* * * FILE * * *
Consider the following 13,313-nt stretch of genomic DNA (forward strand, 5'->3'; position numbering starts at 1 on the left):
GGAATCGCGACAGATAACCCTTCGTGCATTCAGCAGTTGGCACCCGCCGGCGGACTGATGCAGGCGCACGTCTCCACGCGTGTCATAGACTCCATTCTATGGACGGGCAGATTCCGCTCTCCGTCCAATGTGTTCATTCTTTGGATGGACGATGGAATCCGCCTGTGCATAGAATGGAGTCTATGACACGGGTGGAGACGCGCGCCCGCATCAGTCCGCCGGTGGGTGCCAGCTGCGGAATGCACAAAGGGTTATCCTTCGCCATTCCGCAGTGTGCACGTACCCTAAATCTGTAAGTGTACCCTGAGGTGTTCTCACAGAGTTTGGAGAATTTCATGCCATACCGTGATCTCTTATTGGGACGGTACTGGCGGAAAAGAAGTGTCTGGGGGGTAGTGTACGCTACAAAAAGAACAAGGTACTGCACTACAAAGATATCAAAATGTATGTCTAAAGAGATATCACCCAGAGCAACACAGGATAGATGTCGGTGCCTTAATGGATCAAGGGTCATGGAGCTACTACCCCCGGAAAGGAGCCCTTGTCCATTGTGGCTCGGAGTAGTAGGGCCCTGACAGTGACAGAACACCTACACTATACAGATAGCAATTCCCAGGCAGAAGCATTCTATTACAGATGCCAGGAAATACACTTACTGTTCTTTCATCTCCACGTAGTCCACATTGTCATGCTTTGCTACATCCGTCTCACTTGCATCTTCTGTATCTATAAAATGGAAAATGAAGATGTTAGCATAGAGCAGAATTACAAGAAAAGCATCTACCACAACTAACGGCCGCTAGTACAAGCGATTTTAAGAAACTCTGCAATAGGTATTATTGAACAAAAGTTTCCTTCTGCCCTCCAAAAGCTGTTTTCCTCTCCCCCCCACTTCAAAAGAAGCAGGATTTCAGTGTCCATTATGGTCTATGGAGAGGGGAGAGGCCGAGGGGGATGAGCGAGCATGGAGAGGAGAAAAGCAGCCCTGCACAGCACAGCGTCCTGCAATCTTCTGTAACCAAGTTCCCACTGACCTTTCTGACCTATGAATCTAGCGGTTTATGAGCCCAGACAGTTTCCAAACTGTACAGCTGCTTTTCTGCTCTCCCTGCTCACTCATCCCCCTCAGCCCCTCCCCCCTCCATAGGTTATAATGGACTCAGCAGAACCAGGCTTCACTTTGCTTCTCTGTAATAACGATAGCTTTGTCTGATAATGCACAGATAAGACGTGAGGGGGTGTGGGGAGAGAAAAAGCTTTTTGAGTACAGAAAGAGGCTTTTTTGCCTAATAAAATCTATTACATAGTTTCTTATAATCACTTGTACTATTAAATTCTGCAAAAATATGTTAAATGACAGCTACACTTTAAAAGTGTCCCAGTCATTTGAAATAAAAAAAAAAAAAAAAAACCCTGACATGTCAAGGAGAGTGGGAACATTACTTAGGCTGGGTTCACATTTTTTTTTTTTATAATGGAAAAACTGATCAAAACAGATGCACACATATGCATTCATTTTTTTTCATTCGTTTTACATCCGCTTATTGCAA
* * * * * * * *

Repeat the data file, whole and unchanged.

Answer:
Consider the following 13,313-nt stretch of genomic DNA (forward strand, 5'->3'; position numbering starts at 1 on the left):
GGAATCGCGACAGATAACCCTTCGTGCATTCAGCAGTTGGCACCCGCCGGCGGACTGATGCAGGCGCACGTCTCCACGCGTGTCATAGACTCCATTCTATGGACGGGCAGATTCCGCTCTCCGTCCAATGTGTTCATTCTTTGGATGGACGATGGAATCCGCCTGTGCATAGAATGGAGTCTATGACACGGGTGGAGACGCGCGCCCGCATCAGTCCGCCGGTGGGTGCCAGCTGCGGAATGCACAAAGGGTTATCCTTCGCCATTCCGCAGTGTGCACGTACCCTAAATCTGTAAGTGTACCCTGAGGTGTTCTCACAGAGTTTGGAGAATTTCATGCCATACCGTGATCTCTTATTGGGACGGTACTGGCGGAAAAGAAGTGTCTGGGGGGTAGTGTACGCTACAAAAAGAACAAGGTACTGCACTACAAAGATATCAAAATGTATGTCTAAAGAGATATCACCCAGAGCAACACAGGATAGATGTCGGTGCCTTAATGGATCAAGGGTCATGGAGCTACTACCCCCGGAAAGGAGCCCTTGTCCATTGTGGCTCGGAGTAGTAGGGCCCTGACAGTGACAGAACACCTACACTATACAGATAGCAATTCCCAGGCAGAAGCATTCTATTACAGATGCCAGGAAATACACTTACTGTTCTTTCATCTCCACGTAGTCCACATTGTCATGCTTTGCTACATCCGTCTCACTTGCATCTTCTGTATCTATAAAATGGAAAATGAAGATGTTAGCATAGAGCAGAATTACAAGAAAAGCATCTACCACAACTAACGGCCGCTAGTACAAGCGATTTTAAGAAACTCTGCAATAGGTATTATTGAACAAAAGTTTCCTTCTGCCCTCCAAAAGCTGTTTTCCTCTCCCCCCCACTTCAAAAGAAGCAGGATTTCAGTGTCCATTATGGTCTATGGAGAGGGGAGAGGCCGAGGGGGATGAGCGAGCATGGAGAGGAGAAAAGCAGCCCTGCACAGCACAGCGTCCTGCAATCTTCTGTAACCAAGTTCCCACTGACCTTTCTGACCTATGAATCTAGCGGTTTATGAGCCCAGACAGTTTCCAAACTGTACAGCTGCTTTTCTGCTCTCCCTGCTCACTCATCCCCCTCAGCCCCTCCCCCCTCCATAGGTTATAATGGACTCAGCAGAACCAGGCTTCACTTTGCTTCTCTGTAATAACGATAGCTTTGTCTGATAATGCACAGATAAGACGTGAGGGGGTGTGGGGAGAGAAAAAGCTTTTTGAGTACAGAAAGAGGCTTTTTTGCCTAATAAAATCTATTACATAGTTTCTTATAATCACTTGTACTATTAAATTCTGCAAAAATATGTTAAATGACAGCTACACTTTAAAAGTGTCCCAGTCATTTGAAATAAAAAAAAAAAAAAAAAACCCTGACATGTCAAGGAGAGTGGGAACATTACTTAGGCTGGGTTCACATTTTTTTTTTTTATAATGGAAAAACTGATCAAAACAGATGCACACATATGCATTCATTTTTTTTCATTCGTTTTACATCCGCTTATTGCAA